Design of the Establishment-based Risk Assessment model algorithm for renderers
The volume contribution of each rendering plant to the national rendered products volume is first calculated. The algorithm then considers the presence or absence of specific feed safety criteria and their relative risk to adjust the level of risk of each rendering plant (figure 2).
National data collection in rendering plants
At this step, data on inherent and mitigation factors applicable to each rendering plant are collected using a questionnaire. This information is added to the data on compliance factors available in the CFIA databases in order to assess the risk of each rendering plant. This step will also enable the validation of the data collection tool and supporting documents. An online national data collection for all inedible rendering plants throughout Canada is planned for fall 2021.
Performance assessment of the Establishment-based Risk Assessment model outputs for renderers
The objectives of this step are to estimate the agreement between the risk assessment results provided by the ERA-Renderer model and the CFIA senior inspectors, and to refine the model based on the identification of major discrepancies. To do so, a random selection among completed questionnaires from the national data collection will be done. This exercise is planned for winter 2022.
Once these steps are completed, the risk results generated by the national data collection will be used for inspection planning and will provide input into the agency's risk-informed approach to managing feed safety risks.
The Establishment-based Risk Assessment model for food establishments (ERA-Food) was developed following the same scientific approach. This approach was used to develop the Establishment-based Risk Assessment model for hatcheries (ERA-Hatchery) and the Establishment-based Risk Assessment model for feed mills (ERA-Feed Mill). The ERA technical working group is also currently adapting the ERA model for food importers (Importer Risk Assessment model).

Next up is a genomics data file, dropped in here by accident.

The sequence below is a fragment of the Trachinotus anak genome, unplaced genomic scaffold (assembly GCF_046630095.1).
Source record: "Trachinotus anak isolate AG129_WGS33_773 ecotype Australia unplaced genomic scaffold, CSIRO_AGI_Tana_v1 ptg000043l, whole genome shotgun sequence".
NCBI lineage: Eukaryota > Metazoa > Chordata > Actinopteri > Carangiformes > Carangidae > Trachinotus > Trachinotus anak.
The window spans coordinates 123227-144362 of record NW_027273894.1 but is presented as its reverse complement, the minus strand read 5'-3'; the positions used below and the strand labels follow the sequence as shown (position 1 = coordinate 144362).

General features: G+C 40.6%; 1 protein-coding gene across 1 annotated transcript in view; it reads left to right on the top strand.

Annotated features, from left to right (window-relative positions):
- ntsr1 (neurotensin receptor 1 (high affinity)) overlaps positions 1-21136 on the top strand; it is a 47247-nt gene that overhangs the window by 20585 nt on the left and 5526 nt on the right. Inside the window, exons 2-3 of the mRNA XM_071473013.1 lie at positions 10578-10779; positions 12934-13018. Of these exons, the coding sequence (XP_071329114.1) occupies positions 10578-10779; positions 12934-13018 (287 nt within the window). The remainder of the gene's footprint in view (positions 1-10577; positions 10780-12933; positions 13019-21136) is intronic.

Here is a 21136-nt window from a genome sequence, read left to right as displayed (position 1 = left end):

Annex 1 – The scientific advisory committee members and the technical working group for the Establishment-based Risk Assessment model for renderers (as of June 2021)
|Sylvain Quessy, chief scientist||Université de Montréal|
|John Smillie||Formerly with Canadian Feed Research Centre, University of Saskatchewan|
|Rick Holley||University of Manitoba|
|Egan Brockhoff||Canadian Pork Council|
|My-Lien Bosch||Animal Nutrition Association of Canada|
|Djillali Kashi||Canadian Renderers Association|
|Philip Snelgrove||Canadian Food Inspection Agency|
|Manon Racicot||Canadian Food Inspection Agency|
|Romina Zanabria||Canadian Food Inspection Agency|
|Geneviève Comeau||Canadian Food Inspection Agency|
|Virginie Lachapelle||Canadian Food Inspection Agency|
|Alexandre Leroux||Canadian Food Inspection Agency|
|Jennifer Kormos||Canadian Food Inspection Agency|
|Eric T. Ward-Bellehumeur||Canadian Food Inspection Agency|
|Tony Van Vonderen||Canadian Food Inspection Agency|
|Stéphanie Dubeau||Canadian Food Inspection Agency|
|Marie-Lou Gaucher||Université de Montréal|
|Marcio Costa Carvalho||Université de Montréal|
|Younès Chorfi||Université de Montréal|
|Mohamed Rhouma||Université de Montréal|